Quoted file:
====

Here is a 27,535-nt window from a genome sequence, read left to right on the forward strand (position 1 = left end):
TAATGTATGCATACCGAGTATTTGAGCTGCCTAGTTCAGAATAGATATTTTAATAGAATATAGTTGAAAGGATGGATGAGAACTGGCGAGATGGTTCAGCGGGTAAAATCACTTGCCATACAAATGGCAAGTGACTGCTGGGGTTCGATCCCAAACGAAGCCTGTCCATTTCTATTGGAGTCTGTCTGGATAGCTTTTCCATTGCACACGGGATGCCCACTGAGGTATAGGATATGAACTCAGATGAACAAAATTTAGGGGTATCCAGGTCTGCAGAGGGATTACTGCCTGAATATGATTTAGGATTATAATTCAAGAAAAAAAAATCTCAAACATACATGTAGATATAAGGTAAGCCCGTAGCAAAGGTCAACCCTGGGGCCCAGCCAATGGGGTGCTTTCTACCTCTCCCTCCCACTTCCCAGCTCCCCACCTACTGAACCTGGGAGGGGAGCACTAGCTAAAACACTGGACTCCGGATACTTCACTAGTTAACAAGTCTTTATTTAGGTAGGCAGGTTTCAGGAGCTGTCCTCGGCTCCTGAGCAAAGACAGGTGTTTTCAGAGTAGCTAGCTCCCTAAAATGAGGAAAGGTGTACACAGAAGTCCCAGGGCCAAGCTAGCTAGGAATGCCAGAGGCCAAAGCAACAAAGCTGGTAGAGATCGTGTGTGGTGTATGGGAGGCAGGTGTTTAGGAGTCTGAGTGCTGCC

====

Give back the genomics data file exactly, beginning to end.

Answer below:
Here is a 27,535-nt window from a genome sequence, read left to right on the forward strand (position 1 = left end):
TAATGTATGCATACCGAGTATTTGAGCTGCCTAGTTCAGAATAGATATTTTAATAGAATATAGTTGAAAGGATGGATGAGAACTGGCGAGATGGTTCAGCGGGTAAAATCACTTGCCATACAAATGGCAAGTGACTGCTGGGGTTCGATCCCAAACGAAGCCTGTCCATTTCTATTGGAGTCTGTCTGGATAGCTTTTCCATTGCACACGGGATGCCCACTGAGGTATAGGATATGAACTCAGATGAACAAAATTTAGGGGTATCCAGGTCTGCAGAGGGATTACTGCCTGAATATGATTTAGGATTATAATTCAAGAAAAAAAAATCTCAAACATACATGTAGATATAAGGTAAGCCCGTAGCAAAGGTCAACCCTGGGGCCCAGCCAATGGGGTGCTTTCTACCTCTCCCTCCCACTTCCCAGCTCCCCACCTACTGAACCTGGGAGGGGAGCACTAGCTAAAACACTGGACTCCGGATACTTCACTAGTTAACAAGTCTTTATTTAGGTAGGCAGGTTTCAGGAGCTGTCCTCGGCTCCTGAGCAAAGACAGGTGTTTTCAGAGTAGCTAGCTCCCTAAAATGAGGAAAGGTGTACACAGAAGTCCCAGGGCCAAGCTAGCTAGGAATGCCAGAGGCCAAAGCAACAAAGCTGGTAGAGATCGTGTGTGGTGTATGGGAGGCAGGTGTTTAGGAGTCTGAGTGCTGCC